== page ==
It's the right question; the goal is trying to figure out "which table is all this I/O happening to?", and in most databases a table is one or more files. Any disk is going to end up with many files on it, and determining which of those are the hotspots is a useful database tuning input. –  Greg Smith Aug 1 '12 at 0:53
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I recently was tinkering with collectl , it looks a great tool, and pretty straigforward to install. The most interesting is that you can find out which is the responsible process for IO bottlenecks. I would recommend you to read Using Collectl , it might be useful.

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collectl does not monitor per file, it works per process –  Greg Smith Aug 1 '12 at 0:49
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I would recommend you to check http://dag.wieers.com/home-made/dstat/. This great tool allows to check a lot of stats.

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dstat does not monitor per file, it summarizes per process –  Greg Smith Aug 1 '12 at 0:50
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May be inotify will resolve solve this.

The inotify API provides a mechanism for monitoring filesystem events.Inotify can be used to monitor individual files, or to monitor directories. When a directory is monitored, inotify will return events for the directory itself, and for files inside the directory.

Monitor File System Activity with inotify

inotify Reference

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This may provide the calls done on the file, but offers little to help discover what pid did it, how big the write was, where and how long it took. –  Matthew Ife Oct 12 '13 at 10:45
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While there's lots of good info in the answers here, I'm wondering if it's actually applicable?

If you are talking about files in the 10s of gigabytes, constantly being written to, then unless they are log files or similar which are constantly appended to (in which case just monitor file sizes), it's most likely that the files are mmap'd. If that's the case, then the best answer may be that you should stop looking at most solutions. The first thing you should then ask of any other proposed solution is "does it work with mmap", because mostly they wont.However, you may be able to turn the problem into monitoring a block device rather than monitoring a file.

When a program asks for a page from a mmap'd file, it's just referencing a location in virtual memory. That page might or might not already be in memory. IF it's not, then that generates a page fault, which triggers the page being loaded in from disk, but that happens within the virtual memory system, which is not easily tied to a specific application process or to a specific file. Similarly, when your app updates a mmap'd page, depending on flags, that might not trigger an immediate write to disk, and in some cases may not go to disk at all (though presumably those last aren't the cases you are interested in).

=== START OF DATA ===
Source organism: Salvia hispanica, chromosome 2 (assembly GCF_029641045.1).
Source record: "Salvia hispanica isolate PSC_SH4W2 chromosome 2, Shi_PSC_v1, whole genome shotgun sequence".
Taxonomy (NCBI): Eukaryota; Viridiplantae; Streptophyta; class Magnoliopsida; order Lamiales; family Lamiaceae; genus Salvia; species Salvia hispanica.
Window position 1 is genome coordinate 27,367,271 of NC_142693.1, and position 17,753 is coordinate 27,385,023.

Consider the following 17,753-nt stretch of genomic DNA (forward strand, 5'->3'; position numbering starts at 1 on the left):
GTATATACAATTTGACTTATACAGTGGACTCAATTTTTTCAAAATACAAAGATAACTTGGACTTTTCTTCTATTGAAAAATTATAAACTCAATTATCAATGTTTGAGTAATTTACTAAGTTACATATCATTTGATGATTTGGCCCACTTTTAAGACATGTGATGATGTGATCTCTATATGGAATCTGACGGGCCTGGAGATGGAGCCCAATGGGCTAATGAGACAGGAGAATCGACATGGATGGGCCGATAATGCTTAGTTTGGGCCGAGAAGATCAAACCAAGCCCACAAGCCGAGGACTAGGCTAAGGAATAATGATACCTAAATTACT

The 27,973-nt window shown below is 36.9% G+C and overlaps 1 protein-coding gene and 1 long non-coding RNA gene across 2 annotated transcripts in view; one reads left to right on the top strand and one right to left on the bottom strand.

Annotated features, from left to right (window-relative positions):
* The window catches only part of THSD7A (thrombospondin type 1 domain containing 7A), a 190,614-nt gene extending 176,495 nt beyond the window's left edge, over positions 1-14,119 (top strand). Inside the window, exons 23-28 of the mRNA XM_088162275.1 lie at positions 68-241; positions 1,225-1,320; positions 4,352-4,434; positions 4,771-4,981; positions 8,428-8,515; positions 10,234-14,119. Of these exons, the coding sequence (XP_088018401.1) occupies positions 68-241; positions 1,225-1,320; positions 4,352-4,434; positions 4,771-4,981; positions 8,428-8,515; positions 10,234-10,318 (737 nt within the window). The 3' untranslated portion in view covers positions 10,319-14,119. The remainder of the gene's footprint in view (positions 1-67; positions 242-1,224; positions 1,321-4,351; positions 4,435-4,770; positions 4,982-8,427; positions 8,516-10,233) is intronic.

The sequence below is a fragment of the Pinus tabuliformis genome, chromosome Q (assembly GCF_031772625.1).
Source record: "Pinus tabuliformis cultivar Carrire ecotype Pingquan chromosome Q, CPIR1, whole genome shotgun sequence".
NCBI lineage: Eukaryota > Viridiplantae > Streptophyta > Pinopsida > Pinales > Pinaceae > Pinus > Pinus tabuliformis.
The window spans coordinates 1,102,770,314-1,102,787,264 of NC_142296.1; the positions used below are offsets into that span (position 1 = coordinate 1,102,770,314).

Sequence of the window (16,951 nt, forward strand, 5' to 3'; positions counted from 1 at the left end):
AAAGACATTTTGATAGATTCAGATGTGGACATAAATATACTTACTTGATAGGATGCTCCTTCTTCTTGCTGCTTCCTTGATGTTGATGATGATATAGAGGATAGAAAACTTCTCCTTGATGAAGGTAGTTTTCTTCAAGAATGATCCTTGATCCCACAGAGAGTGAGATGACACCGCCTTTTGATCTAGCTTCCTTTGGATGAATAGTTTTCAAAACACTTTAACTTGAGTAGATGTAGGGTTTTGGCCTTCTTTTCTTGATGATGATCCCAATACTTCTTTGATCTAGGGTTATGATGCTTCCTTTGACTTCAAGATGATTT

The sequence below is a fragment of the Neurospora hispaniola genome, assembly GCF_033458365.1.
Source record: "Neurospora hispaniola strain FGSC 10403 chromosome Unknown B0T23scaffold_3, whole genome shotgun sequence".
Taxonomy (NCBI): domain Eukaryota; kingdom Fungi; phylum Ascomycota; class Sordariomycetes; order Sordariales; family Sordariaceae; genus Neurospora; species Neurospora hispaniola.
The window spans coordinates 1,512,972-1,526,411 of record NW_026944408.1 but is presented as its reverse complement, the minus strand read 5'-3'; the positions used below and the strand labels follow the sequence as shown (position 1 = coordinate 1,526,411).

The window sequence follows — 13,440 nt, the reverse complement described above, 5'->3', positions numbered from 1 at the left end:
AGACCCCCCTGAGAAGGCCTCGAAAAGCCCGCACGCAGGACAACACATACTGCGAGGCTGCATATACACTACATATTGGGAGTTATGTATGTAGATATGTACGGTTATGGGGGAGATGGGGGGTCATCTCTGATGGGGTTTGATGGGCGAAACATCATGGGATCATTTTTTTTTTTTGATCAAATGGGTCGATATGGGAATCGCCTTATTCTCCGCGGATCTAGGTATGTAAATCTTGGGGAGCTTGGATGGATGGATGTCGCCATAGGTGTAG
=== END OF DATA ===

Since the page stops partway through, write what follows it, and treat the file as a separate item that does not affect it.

The best I can think of for mmap'd files, if it's viable for you, is to put each of the files of interest onto a separate device, and use the device statistics to collect your usage info. You could use lvm partitions for this. A bind mount won't work though as it doesn't create a new block device.

Once you have your files on separate block devices you can get stats from /sys/block/*, or /proc/diskstats

It might be too disruptive to introduce this to a production server, but maybe you can make use of it.

IF the files are not mmapped, then yes, you can choose one of the other solutions here.

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Read carefully please, I don't need block-level stats :) –  GioMac Oct 18 '13 at 9:12
Right, but the kind of stats you are asking for are not possible for mmapped files, so if you're running up against that, then this gives you a possible way to get stats about files by using one file per device, and reading the device stats. –  mc0e Oct 23 '13 at 18:13
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I think that iotop is one of the best tool on Linux for identify bottlenecks on IO.

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-1 iotop does not monitor per file, it works per process –  dyasny Mar 7 '12 at 13:42